Saturday, May 19, 2012

trigger words

today, my trigger words have been pediatric hospice.

pediatric. hospice.

two words that do not belong together. a phrase that brings my mind back to some kind of breaking point. denial? bargaining? torture? comfort? relief? surrender? peace?

whatever happened to goonies never say die? don't we fight until the end and insist on fighting?

the choice was given to me while i was still pregnant. doctors nurses genetic counselors chaplain all nodding heads as i made, what i believed, the best choice. a path of nonviolence. a path of peace. ahimsa.

but the choice has haunted me. even though i'm more than nine months away from my loss, i still play the what if game. it's less torturous now, but still there.

i ask my mom, what if i would have taken a washcloth and wiped his face while he was still alive? made him open his eyes and try to look at me? i wish i could have seen his eyes. she says to me, sweetheart, we don't know if his eyes had even developed. if they were even there. what we did was right.

i ask my midwife, what if we would have suctioned out his mouth and nose and tried to get him to breathe? encouraged him a little bit more? she says to me, sweetheart, that baby needed a lot more support to start breathing. a lot more support. what we did was right.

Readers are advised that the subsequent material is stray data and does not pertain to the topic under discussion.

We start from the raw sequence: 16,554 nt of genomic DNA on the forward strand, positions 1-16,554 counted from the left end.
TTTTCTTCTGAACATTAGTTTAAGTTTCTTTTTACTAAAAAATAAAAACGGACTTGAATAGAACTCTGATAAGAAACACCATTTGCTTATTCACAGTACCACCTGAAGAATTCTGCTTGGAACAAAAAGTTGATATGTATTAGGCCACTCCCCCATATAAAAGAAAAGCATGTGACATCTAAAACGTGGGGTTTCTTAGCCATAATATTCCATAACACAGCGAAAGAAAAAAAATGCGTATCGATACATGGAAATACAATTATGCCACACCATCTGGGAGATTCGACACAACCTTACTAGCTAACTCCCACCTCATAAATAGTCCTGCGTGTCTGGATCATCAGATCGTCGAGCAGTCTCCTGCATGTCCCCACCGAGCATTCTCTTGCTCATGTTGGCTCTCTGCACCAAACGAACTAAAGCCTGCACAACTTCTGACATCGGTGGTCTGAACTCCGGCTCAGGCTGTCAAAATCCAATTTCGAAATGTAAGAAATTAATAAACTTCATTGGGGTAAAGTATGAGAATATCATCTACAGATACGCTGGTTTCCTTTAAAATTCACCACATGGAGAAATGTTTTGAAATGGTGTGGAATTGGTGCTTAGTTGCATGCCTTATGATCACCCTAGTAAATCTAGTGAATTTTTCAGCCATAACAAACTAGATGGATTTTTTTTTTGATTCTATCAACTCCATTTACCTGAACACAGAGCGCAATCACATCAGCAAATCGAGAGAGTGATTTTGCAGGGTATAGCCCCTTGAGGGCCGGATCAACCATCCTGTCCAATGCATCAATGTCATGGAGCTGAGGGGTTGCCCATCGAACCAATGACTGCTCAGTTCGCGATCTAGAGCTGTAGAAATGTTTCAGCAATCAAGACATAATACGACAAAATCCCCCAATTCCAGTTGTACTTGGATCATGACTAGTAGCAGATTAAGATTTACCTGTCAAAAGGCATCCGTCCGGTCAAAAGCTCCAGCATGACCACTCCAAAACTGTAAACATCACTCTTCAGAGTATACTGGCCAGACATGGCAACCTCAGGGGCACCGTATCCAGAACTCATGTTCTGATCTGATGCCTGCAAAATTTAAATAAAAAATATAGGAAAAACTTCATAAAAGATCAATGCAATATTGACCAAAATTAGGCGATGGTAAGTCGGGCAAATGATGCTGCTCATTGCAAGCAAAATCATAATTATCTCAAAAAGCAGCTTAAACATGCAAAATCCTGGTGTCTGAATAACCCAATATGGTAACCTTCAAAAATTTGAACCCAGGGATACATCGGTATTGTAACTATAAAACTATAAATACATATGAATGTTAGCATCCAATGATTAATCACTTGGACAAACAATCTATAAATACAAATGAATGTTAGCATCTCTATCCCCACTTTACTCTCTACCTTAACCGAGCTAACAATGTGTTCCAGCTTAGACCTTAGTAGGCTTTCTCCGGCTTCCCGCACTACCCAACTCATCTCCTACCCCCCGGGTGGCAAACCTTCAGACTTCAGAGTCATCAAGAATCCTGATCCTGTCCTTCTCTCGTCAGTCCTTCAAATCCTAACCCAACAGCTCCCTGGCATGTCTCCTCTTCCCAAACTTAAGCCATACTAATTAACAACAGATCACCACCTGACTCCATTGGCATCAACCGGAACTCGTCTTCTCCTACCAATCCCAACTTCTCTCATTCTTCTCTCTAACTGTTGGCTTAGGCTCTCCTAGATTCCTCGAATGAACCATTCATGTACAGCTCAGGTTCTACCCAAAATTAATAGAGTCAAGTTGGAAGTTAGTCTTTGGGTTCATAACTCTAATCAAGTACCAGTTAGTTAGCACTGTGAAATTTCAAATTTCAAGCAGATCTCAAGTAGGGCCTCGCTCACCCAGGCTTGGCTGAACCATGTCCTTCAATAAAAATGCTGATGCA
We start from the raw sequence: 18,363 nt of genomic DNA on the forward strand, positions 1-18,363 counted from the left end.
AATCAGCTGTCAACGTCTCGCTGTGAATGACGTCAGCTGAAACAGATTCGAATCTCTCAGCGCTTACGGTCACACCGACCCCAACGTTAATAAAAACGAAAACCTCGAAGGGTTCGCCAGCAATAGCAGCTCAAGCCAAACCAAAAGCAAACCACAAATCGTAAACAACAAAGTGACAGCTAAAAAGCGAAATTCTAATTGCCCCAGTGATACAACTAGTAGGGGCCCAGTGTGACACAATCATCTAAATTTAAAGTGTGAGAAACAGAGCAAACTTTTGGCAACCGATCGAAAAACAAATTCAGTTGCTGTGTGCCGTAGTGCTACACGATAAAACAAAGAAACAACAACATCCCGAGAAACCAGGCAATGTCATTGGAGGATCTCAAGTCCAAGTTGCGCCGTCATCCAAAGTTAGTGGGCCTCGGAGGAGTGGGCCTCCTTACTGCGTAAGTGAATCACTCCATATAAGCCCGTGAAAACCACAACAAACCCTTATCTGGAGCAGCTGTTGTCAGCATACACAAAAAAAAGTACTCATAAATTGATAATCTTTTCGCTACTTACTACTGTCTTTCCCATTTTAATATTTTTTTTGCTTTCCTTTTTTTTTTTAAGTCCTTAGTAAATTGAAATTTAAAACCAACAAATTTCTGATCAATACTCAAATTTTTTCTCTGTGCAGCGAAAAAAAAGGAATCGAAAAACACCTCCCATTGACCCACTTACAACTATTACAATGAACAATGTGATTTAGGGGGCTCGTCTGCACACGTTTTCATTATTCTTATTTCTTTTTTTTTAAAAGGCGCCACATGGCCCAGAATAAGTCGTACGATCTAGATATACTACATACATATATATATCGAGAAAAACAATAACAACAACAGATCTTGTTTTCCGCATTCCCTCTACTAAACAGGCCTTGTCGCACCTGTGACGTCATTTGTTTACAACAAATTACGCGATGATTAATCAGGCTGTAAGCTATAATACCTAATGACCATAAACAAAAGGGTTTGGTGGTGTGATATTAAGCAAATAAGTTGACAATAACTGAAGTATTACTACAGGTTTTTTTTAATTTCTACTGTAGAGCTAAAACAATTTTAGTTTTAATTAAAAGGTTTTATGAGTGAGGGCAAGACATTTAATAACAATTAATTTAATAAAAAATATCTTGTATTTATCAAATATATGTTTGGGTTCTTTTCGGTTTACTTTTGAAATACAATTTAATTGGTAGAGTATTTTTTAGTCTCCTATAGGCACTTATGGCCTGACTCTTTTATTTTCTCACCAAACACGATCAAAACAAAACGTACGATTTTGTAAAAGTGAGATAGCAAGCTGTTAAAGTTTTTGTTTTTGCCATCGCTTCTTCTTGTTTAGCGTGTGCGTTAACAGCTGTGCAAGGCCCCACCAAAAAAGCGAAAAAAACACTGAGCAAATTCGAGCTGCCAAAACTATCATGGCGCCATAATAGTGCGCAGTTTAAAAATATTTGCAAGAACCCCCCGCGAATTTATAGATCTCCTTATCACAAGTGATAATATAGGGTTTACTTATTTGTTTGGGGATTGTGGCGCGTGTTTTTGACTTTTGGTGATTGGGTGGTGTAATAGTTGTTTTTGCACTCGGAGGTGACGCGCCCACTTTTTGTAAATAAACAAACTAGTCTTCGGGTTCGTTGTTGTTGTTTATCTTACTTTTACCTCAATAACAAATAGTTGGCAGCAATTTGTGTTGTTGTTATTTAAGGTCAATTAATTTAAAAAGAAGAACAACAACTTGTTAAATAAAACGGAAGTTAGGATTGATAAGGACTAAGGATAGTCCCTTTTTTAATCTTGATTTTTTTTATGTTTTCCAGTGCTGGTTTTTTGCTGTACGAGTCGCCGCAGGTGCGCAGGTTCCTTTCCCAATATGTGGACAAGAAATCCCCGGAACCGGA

we made arrangements for nathaniel's body while i was still pregnant. knowing he would likely die (but of course hoping hoping hoping he wouldn't, that he'd fight and breathe and live), we went to the cemetery while my belly was still full of him and made plans. picked out an urn. talked to the balding guy who was about my size and so earnest so earnest so earnest.

i thought that i'd have more peace about this, but i don't. my clinical brain completely understands. my heart absolutely does not.